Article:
The range, Pavilion Garden, features ten teas and infusions including six fair trade and four organic varieties. Their development has been based on the Victorian tea pavilions for which Glasgow-based Matthew Algie blended its first tea consignment from the Clyde clippers in 1864.
Pavilion Garden will be launched in March through the group's existing customer base of coffee retailers, which includes the likes of smaller independents, larger chains and institutions such as the Scottish Parliament.
Eric Hagman, chairman of Matthew Algie, said Pavilion Garden had been created to appeal to a variety of tastes and the desire for different types of tea at different times of the day.
"As we have been going through a rebranding exercise and refocusing our business, we felt it was appropriate to go back to our roots a bit," he said.
Global coffee consumption has grown strongly during the last decade, driven by the rising popularity of speciality coffees in developed countries and broader-based demand from developing economies. However, tea has started to make a comeback during the last two to three years as well.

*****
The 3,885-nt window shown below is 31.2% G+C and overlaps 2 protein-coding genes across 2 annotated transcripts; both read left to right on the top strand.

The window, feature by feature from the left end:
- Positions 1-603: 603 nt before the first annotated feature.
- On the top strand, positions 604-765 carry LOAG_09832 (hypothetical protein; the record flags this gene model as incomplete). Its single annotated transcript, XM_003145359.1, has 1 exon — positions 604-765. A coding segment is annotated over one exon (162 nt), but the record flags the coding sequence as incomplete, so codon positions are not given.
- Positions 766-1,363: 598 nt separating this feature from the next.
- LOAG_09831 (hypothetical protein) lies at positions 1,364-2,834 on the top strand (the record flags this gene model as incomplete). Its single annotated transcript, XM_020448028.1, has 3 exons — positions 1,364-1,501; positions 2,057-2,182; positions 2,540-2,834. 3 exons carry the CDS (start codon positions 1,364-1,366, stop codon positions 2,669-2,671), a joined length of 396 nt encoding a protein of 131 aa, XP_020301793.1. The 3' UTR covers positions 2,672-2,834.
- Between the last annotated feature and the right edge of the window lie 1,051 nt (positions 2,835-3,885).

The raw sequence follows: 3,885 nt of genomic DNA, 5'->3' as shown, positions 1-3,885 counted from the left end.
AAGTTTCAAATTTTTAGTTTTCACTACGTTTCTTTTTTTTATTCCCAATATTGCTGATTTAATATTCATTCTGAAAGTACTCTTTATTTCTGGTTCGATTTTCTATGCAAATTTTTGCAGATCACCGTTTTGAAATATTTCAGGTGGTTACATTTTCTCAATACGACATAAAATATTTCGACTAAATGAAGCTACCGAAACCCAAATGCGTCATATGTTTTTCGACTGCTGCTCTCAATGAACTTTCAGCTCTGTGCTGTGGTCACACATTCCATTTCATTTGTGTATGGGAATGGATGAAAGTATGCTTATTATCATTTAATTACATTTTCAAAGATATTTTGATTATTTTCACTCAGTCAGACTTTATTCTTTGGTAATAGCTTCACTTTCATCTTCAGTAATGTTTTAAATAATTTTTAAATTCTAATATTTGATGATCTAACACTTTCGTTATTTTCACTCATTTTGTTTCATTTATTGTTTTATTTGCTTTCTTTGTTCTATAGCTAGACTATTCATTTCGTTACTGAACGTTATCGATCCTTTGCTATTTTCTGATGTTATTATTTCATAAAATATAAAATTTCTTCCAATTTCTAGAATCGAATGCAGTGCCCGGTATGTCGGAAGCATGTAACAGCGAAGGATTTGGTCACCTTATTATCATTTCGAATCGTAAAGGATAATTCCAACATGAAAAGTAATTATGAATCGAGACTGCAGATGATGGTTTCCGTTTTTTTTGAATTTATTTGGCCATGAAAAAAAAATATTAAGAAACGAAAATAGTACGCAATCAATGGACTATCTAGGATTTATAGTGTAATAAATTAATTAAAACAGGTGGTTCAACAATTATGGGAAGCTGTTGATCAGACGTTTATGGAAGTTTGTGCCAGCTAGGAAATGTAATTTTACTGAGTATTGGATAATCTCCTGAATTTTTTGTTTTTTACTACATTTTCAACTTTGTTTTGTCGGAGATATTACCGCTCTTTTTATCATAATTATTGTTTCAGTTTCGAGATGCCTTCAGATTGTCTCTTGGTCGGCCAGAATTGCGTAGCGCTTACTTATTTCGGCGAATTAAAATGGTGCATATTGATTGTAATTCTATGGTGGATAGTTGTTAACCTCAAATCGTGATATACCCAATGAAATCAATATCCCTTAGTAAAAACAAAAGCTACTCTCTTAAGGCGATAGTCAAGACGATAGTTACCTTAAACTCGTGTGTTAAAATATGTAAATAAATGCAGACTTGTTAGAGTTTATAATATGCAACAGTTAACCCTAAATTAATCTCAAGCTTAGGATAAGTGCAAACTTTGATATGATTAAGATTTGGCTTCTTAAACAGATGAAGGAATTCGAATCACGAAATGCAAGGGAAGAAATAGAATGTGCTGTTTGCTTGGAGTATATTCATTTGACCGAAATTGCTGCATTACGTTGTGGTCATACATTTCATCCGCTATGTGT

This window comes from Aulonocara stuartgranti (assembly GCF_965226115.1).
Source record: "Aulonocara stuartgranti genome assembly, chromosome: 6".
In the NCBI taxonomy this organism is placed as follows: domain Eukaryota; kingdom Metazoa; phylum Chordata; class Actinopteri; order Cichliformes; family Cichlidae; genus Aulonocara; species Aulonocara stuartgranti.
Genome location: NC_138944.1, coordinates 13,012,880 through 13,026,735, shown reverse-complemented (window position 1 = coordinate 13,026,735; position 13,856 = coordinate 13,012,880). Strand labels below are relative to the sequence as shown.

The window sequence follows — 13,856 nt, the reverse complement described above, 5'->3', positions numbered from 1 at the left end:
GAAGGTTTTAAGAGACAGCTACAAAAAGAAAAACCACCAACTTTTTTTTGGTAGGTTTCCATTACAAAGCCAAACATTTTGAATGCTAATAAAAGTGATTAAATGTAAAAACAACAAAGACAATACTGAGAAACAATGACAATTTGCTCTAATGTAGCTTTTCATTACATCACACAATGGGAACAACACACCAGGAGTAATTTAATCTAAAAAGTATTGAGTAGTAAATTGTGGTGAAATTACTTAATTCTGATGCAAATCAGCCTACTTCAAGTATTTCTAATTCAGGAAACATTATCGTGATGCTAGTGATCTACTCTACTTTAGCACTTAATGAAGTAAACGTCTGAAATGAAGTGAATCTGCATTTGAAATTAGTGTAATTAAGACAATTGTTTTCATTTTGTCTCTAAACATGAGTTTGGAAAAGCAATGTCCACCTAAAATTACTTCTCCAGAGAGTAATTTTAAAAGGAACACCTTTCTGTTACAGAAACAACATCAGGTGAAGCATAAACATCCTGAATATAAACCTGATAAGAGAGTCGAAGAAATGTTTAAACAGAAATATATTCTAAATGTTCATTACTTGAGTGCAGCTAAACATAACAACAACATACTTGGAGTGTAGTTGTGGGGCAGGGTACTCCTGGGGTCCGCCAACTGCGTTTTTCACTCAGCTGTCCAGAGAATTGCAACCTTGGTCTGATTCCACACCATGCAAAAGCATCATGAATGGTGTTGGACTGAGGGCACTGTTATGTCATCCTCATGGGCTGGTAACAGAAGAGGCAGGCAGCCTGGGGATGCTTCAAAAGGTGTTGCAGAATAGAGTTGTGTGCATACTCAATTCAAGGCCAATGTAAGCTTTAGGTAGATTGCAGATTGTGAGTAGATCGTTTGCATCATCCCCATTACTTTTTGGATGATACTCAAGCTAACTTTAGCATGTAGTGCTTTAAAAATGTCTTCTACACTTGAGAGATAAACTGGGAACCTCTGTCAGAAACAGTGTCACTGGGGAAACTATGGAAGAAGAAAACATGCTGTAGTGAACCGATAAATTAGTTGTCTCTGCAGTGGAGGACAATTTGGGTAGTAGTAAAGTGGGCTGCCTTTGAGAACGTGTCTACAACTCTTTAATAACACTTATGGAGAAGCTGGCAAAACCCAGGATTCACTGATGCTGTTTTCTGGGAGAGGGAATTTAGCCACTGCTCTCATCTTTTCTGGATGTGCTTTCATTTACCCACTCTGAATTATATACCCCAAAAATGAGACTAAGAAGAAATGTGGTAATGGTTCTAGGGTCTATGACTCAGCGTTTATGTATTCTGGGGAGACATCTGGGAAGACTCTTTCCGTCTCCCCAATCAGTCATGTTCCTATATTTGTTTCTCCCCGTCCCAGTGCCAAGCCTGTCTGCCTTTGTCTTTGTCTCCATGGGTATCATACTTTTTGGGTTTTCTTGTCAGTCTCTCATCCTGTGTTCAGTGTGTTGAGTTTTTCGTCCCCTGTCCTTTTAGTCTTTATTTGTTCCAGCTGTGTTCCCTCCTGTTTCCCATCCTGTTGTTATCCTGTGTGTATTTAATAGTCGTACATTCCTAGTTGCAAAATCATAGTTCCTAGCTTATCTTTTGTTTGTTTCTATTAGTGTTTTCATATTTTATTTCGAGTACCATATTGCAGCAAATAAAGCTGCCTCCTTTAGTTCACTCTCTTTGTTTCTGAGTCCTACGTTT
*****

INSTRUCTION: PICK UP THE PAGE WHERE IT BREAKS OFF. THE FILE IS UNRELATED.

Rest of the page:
Gordon Muir, director of marketing for Matthew Algie, said tea remained the second-most consumed beverage in UK coffee shops, with 76 per cent of cafe visitors opting for tea at least some of the time. This represents a significant opportunity for the importing and roasting specialist, which sells 225 million cups of coffee per year compared with just 22 million cups of tea.
"Tea is cool again, and with Matthew Algie's heritage being directly linked to the Glasgow tea trade, we're very proud to be going back to our roots in this way," Muir said.
"We're passionate about coffee at Matthew Algie but we're also very focused on our customers' needs. With tea being the second most popular drink in coffee shops we know that a range of high-quality teas, backed by a unique well-designed brand, represents a great market opportunity for both our customers and for Matthew Algie."
The company's eponymous founder set up the business as a grocer, and for many years the purchase and preparation of tea was its main operation. However, its focus gradually shifted from leaf to bean, with coffee accounting for the bulk of revenues for the past few decades.
Earlier this year, Matthew Algie launched the biggest-ever rebranding in its history in a bid to raise the wholesaler's high street profile.About 40 per cent of its clients are smaller independent coffee houses, while larger customers include Marks & Spencer, Pret A Manger and Gleneagles Hotel.
The family-owned firm employs more than 200 throughout the UK and Ireland.